Updated 2020-06-25!

As Microsoft progresses it’s new strategy of role based certification, they are constantly updating the exams required for certification. As the Azure Administrator Role was the first to launch back in 2018, it’s no surprise to see it being updated again. If you’re interested in the exam, here is what Microsoft have to say about it:

The Azure Administrator implements, manages, and monitors identity, governance, storage, compute, and virtual networks in a cloud environment. The Azure Administrator will provision, size, monitor, and adjust resources as appropriate. Candidates should have a minimum of six months of hands-on experience administering Azure. Candidates should have a strong understanding of core Azure services, Azure workloads, security, and governance. Candidates for this exam should have experience in using PowerShell, the Command Line Interface, Azure Portal, and ARM templates.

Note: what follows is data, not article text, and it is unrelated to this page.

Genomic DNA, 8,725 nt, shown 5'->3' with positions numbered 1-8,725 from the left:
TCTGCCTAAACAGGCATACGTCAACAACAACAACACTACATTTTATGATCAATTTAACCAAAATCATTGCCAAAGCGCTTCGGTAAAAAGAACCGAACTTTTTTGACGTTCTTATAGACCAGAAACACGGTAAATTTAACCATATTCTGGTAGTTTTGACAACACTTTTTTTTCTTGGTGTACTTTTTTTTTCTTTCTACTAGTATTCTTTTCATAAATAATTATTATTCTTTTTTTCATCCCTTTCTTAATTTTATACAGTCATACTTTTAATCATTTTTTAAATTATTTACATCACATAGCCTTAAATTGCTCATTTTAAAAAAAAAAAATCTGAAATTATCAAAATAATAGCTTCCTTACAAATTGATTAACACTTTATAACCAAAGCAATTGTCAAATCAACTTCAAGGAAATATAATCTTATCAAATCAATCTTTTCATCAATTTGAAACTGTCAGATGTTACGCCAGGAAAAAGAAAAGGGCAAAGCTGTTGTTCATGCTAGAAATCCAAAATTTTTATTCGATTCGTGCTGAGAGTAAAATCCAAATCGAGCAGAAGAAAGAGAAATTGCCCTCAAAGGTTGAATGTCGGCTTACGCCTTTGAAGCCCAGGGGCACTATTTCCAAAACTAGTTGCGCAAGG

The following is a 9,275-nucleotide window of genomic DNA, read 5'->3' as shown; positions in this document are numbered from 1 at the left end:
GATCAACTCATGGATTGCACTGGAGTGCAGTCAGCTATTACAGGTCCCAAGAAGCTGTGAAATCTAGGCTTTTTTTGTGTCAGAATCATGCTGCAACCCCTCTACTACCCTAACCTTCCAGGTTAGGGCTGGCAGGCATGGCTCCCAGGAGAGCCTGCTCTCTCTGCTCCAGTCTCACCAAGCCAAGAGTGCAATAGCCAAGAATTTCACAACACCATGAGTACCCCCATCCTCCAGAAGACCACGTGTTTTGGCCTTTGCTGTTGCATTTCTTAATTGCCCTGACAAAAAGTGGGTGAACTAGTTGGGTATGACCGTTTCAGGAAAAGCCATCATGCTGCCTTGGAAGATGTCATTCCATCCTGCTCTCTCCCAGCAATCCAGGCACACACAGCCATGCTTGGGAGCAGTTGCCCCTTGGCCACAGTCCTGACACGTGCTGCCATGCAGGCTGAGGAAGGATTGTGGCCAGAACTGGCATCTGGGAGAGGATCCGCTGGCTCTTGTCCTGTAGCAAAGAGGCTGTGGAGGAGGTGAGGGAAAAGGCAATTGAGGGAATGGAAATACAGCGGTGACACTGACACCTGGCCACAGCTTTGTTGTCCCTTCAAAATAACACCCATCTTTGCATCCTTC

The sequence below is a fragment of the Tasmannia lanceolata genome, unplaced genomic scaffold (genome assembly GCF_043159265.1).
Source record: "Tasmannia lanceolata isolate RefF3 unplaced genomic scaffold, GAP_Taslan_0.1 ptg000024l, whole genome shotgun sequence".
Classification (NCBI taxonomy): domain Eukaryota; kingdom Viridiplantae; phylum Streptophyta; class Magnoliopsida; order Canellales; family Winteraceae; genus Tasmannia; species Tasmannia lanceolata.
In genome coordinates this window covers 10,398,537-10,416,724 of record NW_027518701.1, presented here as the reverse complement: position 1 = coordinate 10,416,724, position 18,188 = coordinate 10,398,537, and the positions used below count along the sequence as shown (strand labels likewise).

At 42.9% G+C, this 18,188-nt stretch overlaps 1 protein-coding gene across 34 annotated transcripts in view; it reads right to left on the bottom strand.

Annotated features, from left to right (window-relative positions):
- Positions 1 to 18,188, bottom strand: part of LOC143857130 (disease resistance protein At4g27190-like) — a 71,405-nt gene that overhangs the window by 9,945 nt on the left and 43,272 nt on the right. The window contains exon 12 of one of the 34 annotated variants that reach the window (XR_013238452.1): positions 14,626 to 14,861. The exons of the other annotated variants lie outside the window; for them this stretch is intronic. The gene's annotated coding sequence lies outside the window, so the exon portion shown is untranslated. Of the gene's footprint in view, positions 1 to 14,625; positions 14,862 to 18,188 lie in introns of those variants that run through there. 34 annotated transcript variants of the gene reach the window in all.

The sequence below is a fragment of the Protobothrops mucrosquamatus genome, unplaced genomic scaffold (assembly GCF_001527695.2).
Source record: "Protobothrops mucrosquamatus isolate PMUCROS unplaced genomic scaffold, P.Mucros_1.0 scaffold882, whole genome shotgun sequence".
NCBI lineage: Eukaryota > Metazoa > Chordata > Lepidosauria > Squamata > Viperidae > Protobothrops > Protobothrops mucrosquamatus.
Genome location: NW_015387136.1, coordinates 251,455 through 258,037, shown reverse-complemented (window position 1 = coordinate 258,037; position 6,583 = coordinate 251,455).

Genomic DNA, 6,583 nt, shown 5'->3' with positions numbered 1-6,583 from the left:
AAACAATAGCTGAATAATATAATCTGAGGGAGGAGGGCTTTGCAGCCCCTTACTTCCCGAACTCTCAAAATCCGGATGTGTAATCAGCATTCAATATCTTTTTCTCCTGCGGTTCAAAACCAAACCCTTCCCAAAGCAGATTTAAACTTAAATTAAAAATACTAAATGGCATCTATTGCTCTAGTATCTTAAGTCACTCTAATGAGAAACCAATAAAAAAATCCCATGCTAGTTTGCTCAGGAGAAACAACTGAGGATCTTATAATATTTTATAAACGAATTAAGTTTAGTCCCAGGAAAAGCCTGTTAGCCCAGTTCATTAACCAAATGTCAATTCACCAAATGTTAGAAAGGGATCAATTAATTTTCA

As the exam is still in beta, if you take it, it will not be scored immediately. However, if you pass the exam, it will count towards certification and you will receive a Microsoft Certified: Azure Administrator Associate certification.

As always, a great place to start is Microsoft Learn. There are several interactive learning paths that are free that you can work through at your own pace. I find this a great way to study and gain greater understanding of the services by actually using them and you will need to have used Azure to pass this exam.

Below I’ve put together a collection of links relevant to the sections Microsoft have highlighted as being part of the skills measured for this exam. These are only guide links, sometimes you need to explore a topic much more deeply if you are not familiar with it. Hopefully these study materials will help guide you to successfully passing AZ-104!